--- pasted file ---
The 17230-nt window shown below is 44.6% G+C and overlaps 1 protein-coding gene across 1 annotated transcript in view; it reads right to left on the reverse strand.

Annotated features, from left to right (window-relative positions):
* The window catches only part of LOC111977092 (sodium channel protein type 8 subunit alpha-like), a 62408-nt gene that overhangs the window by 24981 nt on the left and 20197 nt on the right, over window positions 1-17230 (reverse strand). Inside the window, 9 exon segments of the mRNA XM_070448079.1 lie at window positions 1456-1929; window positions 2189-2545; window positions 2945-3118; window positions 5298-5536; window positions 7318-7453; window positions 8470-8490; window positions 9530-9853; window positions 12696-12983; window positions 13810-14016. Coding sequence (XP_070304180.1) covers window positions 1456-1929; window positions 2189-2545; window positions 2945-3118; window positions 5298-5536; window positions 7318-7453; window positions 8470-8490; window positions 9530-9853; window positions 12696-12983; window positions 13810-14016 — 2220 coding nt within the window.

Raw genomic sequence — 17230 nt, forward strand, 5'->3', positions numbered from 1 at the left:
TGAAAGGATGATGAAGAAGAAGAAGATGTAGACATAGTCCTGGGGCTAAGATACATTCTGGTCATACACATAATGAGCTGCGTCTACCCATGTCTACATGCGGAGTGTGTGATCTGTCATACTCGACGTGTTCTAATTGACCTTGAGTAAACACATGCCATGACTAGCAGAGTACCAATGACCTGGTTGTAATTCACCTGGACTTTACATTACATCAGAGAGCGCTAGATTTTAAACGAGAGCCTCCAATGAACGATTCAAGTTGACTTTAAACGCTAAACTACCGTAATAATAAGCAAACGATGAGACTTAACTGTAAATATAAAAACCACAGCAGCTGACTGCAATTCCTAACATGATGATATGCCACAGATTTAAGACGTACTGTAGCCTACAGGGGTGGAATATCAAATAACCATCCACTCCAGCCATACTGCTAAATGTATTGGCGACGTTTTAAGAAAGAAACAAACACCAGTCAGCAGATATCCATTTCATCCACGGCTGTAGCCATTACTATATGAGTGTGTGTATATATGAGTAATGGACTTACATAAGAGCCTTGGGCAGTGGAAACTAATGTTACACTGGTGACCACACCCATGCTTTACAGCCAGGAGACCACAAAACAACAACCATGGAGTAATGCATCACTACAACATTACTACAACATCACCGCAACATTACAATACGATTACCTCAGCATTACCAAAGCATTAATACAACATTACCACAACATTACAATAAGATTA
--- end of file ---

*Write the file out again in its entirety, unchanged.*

The 17230-nt window shown below is 44.6% G+C and overlaps 1 protein-coding gene across 1 annotated transcript in view; it reads right to left on the reverse strand.

Annotated features, from left to right (window-relative positions):
* The window catches only part of LOC111977092 (sodium channel protein type 8 subunit alpha-like), a 62408-nt gene that overhangs the window by 24981 nt on the left and 20197 nt on the right, over window positions 1-17230 (reverse strand). Inside the window, 9 exon segments of the mRNA XM_070448079.1 lie at window positions 1456-1929; window positions 2189-2545; window positions 2945-3118; window positions 5298-5536; window positions 7318-7453; window positions 8470-8490; window positions 9530-9853; window positions 12696-12983; window positions 13810-14016. Coding sequence (XP_070304180.1) covers window positions 1456-1929; window positions 2189-2545; window positions 2945-3118; window positions 5298-5536; window positions 7318-7453; window positions 8470-8490; window positions 9530-9853; window positions 12696-12983; window positions 13810-14016 — 2220 coding nt within the window.

Raw genomic sequence — 17230 nt, forward strand, 5'->3', positions numbered from 1 at the left:
TGAAAGGATGATGAAGAAGAAGAAGATGTAGACATAGTCCTGGGGCTAAGATACATTCTGGTCATACACATAATGAGCTGCGTCTACCCATGTCTACATGCGGAGTGTGTGATCTGTCATACTCGACGTGTTCTAATTGACCTTGAGTAAACACATGCCATGACTAGCAGAGTACCAATGACCTGGTTGTAATTCACCTGGACTTTACATTACATCAGAGAGCGCTAGATTTTAAACGAGAGCCTCCAATGAACGATTCAAGTTGACTTTAAACGCTAAACTACCGTAATAATAAGCAAACGATGAGACTTAACTGTAAATATAAAAACCACAGCAGCTGACTGCAATTCCTAACATGATGATATGCCACAGATTTAAGACGTACTGTAGCCTACAGGGGTGGAATATCAAATAACCATCCACTCCAGCCATACTGCTAAATGTATTGGCGACGTTTTAAGAAAGAAACAAACACCAGTCAGCAGATATCCATTTCATCCACGGCTGTAGCCATTACTATATGAGTGTGTGTATATATGAGTAATGGACTTACATAAGAGCCTTGGGCAGTGGAAACTAATGTTACACTGGTGACCACACCCATGCTTTACAGCCAGGAGACCACAAAACAACAACCATGGAGTAATGCATCACTACAACATTACTACAACATCACCGCAACATTACAATACGATTACCTCAGCATTACCAAAGCATTAATACAACATTACCACAACATTACAATAAGATTA